I’m not sure why I’ve written so many “Twofer” posts. It’s often a good way to write a reasonably long post on cars that are closely (or loosely) related. And my poor skills / bad luck as a photographer have also played a part. On this occasion, in Chiang Mai, it was like the curb had turned into the Asian version of Life on Mars, all of the sudden. A real-life flashback to the late ‘70s.
Of course, the one that immediately caught my eye was that glorious Datsun. The red paintwork and the gleaming chrome caused an immediate mental freeze frame/record scratch. The Sunny deployed some sort of invisible tractor beam, irresistibly pulling me towards it.
I’m still definitely not a fan of resto-mods, but I tried to ignore the silly toy-car wheels and focus on this Datsun’s many positive attributes. I’m not familiar with these – not sure many were exported to Europe back in the day, but it must have been peanuts compared to the US coasts and places like Southeast Asia, Australia or New-Zealand. I really liked what I was seeing.
So for the benefit of all (and for my personal education), here’s the low-down on this little beaut. This is a 2nd generation (1970-73) Datsun 1200, a.k.a Sunny 1200, according to the market they were sold in. Or just use the “B110” Nissan chassis code, because it’s clearer. Sort of.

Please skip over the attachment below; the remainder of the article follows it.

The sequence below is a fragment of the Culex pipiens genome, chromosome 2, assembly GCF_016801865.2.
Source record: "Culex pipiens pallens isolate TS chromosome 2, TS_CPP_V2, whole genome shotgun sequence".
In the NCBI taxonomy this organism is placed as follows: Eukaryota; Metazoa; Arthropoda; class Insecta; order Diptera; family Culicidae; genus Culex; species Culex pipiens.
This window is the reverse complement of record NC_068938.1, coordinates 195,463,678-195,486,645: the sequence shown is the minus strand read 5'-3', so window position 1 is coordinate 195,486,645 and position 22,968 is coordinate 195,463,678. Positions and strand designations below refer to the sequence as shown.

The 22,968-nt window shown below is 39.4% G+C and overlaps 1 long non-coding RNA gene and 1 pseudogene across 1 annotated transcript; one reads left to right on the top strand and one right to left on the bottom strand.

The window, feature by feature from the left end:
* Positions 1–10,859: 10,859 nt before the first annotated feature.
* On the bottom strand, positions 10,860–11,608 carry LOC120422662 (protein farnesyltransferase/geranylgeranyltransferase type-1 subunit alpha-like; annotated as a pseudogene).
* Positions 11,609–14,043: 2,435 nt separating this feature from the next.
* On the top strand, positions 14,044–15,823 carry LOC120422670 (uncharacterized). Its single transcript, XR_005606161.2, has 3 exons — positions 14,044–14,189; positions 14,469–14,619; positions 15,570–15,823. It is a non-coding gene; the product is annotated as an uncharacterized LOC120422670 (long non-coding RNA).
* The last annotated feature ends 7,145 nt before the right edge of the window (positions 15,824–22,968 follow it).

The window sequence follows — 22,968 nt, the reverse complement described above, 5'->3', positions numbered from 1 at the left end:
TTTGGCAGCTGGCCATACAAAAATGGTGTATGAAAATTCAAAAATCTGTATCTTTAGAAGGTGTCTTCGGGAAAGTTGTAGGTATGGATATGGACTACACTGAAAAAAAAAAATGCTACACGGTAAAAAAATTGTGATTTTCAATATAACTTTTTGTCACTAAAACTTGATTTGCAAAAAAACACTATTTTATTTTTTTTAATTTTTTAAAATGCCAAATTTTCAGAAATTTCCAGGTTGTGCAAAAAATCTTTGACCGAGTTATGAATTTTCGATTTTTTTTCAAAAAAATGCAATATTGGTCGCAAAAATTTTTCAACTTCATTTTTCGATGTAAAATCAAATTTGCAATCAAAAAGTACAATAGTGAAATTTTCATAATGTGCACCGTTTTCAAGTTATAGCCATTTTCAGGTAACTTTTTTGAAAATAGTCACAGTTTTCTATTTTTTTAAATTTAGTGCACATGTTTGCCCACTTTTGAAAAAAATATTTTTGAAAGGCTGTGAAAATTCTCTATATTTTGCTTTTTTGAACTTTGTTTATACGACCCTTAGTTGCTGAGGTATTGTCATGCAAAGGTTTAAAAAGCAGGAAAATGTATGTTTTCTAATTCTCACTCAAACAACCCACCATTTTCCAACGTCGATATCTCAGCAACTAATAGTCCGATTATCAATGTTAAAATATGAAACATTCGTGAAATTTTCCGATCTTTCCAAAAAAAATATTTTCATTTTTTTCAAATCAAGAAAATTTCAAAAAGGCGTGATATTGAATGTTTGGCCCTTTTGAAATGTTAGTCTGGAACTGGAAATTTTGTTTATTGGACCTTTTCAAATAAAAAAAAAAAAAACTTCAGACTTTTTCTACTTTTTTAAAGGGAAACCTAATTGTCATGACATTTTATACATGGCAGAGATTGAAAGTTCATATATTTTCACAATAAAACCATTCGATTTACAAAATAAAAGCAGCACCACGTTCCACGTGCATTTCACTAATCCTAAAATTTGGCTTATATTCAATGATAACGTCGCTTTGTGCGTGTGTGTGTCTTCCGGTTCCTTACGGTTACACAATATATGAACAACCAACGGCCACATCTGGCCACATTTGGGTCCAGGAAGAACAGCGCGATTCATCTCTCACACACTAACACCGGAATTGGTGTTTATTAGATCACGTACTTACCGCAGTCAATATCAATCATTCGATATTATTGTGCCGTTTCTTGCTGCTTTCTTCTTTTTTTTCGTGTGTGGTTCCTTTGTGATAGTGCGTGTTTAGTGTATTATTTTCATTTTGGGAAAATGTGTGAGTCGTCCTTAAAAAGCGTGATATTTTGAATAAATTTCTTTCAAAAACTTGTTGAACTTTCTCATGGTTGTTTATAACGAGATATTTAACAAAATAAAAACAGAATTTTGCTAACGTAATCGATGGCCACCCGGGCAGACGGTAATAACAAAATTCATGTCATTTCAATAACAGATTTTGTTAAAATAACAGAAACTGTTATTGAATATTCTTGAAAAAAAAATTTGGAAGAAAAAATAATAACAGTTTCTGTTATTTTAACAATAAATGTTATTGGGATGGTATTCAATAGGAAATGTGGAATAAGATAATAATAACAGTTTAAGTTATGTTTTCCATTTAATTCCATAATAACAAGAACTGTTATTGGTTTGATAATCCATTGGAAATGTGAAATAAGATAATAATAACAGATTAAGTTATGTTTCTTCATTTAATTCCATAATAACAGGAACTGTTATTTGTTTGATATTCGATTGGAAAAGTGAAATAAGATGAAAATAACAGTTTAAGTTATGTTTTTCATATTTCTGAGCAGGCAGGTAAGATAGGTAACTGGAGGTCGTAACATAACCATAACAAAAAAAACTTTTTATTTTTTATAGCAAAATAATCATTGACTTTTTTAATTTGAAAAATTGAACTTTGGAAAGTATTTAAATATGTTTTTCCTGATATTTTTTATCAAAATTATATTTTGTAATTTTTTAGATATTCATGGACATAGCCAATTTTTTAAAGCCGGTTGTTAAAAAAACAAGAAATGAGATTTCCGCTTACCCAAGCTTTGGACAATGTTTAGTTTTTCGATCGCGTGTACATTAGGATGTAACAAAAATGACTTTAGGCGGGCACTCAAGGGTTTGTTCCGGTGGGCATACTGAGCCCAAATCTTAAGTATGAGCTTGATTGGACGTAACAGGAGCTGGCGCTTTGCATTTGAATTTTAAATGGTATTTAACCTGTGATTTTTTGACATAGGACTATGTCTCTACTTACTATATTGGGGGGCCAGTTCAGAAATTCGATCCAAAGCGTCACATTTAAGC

The B110 was launched in January 1970 in Japan, only making it across the Pacific about six months later, in time for the 1971 model year. Assembly probably started at Nissan’s Bangkok plant in the summer of 1970 as well. Nissan started exporting cars to Thailand in 1952; ten years, they were the first Japanese carmaker to assemble some cars locally. There is a non-zero chance that this car was built by Nissan’s JV partner, Siam Motors, then located on Sukhumvit Road. Our CC is a 1st series, as the 2nd series, arriving in mid-’72, had a busier-looking bonnet, a revamped interior and different badges.